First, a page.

In most cases, the timing and method of delivery (vaginal birth or cesarean birth) do not need to be changed. Please talk to your OB/GYN about your specific situation –he or she is ready to help you consider the best plan for you.
Along with the American College of Obstetricians and Gynecologists, we believe that the safest place to give birth is still at a hospital, hospital-based birth center or accredited freestanding birth center.
Even the healthiest, low-risk pregnancies can have life threatening problems arise with little or no warning during labor and delivery. In this case, hospitals such as ours are much better prepared to give you emergency care quickly, including immediate life-saving obstetric interventions. Studies have shown that babies born at home are more than twice as likely to die around the time of birth than those born in hospitals.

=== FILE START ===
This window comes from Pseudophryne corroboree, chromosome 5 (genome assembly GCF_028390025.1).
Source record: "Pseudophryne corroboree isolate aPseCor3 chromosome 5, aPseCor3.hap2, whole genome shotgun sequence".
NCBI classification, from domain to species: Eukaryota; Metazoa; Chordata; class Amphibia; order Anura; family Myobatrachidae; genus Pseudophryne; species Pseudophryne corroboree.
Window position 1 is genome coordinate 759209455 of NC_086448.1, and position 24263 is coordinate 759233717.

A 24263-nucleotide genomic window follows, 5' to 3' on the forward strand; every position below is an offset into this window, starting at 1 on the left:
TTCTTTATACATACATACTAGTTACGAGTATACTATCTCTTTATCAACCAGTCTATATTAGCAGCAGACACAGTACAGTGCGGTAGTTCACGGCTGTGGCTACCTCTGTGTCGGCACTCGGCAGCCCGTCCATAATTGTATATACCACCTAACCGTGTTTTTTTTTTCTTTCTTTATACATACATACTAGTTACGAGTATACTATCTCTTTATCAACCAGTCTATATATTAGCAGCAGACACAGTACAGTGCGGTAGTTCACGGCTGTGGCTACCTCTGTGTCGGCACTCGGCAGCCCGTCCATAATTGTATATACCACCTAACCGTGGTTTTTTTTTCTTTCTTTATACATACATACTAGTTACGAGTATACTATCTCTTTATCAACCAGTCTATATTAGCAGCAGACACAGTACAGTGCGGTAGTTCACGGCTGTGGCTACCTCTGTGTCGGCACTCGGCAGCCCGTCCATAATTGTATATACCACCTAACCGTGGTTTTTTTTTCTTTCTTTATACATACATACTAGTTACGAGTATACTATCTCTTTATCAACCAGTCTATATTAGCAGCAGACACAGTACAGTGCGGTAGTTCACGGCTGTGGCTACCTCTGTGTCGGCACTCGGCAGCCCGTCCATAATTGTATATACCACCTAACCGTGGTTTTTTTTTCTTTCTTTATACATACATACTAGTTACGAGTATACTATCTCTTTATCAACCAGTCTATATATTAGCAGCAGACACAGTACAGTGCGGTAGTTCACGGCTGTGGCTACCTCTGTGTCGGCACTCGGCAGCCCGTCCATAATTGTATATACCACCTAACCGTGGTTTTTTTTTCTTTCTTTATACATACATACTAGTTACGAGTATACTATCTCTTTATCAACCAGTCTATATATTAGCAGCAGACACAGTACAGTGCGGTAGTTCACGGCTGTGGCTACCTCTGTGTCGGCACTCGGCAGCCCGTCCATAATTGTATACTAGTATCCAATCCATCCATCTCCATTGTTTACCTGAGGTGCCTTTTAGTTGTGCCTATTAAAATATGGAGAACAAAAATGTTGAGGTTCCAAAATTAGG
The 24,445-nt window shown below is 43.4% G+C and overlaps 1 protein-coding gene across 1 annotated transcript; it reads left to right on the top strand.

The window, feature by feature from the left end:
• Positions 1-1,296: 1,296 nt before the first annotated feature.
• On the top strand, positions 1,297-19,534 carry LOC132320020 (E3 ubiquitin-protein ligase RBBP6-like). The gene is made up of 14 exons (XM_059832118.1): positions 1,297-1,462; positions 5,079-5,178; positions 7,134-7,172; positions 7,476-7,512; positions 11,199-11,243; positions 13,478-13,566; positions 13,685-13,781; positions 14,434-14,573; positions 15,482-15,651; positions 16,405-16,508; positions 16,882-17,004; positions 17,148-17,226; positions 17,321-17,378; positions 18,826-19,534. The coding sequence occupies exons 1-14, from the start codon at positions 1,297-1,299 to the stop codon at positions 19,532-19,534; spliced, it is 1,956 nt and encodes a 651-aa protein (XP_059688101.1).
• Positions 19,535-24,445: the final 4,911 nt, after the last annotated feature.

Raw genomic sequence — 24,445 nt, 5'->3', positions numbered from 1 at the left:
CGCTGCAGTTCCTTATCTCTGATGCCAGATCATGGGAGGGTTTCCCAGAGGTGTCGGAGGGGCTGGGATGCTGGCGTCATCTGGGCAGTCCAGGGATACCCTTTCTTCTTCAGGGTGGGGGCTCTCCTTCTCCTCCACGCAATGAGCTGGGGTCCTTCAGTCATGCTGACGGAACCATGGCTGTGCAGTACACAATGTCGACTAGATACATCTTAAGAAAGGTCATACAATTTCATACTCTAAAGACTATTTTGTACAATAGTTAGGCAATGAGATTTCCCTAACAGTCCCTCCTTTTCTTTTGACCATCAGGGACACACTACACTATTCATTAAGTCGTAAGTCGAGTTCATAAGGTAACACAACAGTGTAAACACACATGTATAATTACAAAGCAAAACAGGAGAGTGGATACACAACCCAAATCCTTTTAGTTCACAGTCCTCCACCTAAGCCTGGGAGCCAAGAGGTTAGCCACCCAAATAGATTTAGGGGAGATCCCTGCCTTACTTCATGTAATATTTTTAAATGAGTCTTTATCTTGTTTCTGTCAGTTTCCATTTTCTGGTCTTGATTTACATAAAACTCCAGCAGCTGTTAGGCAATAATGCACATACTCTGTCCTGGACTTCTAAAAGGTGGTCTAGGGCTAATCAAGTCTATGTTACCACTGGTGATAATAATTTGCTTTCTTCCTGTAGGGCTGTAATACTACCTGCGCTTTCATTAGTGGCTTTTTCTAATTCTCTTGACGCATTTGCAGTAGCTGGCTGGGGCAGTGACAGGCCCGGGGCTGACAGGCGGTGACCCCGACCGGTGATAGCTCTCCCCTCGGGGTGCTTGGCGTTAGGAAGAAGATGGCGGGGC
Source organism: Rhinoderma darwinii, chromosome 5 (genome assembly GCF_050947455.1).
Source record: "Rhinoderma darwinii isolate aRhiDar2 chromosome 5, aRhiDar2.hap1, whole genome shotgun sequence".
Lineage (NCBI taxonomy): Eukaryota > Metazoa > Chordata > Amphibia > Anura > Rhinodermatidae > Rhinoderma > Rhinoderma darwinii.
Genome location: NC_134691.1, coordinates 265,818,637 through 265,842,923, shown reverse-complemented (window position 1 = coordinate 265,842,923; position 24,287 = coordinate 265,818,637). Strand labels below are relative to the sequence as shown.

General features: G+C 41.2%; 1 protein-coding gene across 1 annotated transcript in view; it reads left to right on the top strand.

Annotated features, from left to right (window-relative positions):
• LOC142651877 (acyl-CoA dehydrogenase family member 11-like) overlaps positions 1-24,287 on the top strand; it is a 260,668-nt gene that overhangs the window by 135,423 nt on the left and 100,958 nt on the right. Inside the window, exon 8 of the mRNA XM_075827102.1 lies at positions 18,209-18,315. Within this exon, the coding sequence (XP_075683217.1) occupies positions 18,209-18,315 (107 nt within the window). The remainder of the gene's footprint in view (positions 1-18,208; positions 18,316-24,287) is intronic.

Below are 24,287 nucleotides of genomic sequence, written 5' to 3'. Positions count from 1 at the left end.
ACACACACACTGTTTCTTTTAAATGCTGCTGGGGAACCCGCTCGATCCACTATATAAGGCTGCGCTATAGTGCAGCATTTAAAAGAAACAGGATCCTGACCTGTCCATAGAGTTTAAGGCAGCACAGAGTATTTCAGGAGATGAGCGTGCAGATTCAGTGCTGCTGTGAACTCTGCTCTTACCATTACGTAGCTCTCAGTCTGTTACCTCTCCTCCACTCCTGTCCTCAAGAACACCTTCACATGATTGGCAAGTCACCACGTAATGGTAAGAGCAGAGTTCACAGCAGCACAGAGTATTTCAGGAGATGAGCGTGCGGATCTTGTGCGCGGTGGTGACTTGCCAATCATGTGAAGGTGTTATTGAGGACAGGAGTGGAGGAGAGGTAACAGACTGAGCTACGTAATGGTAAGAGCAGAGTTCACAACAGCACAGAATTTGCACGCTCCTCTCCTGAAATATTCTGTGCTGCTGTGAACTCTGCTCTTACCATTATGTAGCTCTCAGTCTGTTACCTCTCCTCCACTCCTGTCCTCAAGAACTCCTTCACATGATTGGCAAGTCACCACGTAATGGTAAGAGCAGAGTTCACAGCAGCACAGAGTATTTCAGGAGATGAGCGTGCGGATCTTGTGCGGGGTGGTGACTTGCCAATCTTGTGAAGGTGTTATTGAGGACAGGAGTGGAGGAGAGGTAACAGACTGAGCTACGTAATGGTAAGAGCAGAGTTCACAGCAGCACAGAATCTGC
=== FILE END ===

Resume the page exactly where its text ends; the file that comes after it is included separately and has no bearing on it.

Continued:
It’s important to not take any risks that might put you or your newborn’s health in danger. We have the appropriate clinicians, staff, supplies and protective equipment to care for you and your baby safely, even during COVID-19. Please talk to your OB/GYN if you are considering changing your plans to a home birth. He or she can discuss the relative risks of home births and hospital births with you.
No. Both the World Health Organization and John Muir Health advise that caesarean sections should only be performed when medically justified. The American College of Obstetricians and Gynecologists also do not recommend a caesarean section solely because a woman is sick. Please talk to your OB/GYN about your specific situation and what is best for the health of you and your baby.
We are prepared to welcome you and care for you. Safety precautions that we have in place include:
Separate hospital entrance for laboring moms: Go to the Labor & Delivery entrance off Ygnacio Valley Road, next to the Emergency Department. This entrance is open 24 hours a day, seven days a week and is separate from our main entrance. You’ll see signs for short-term Labor & Delivery parking; your partner will need to move your car to our parking garage as soon as possible after checking in to create space for other patients.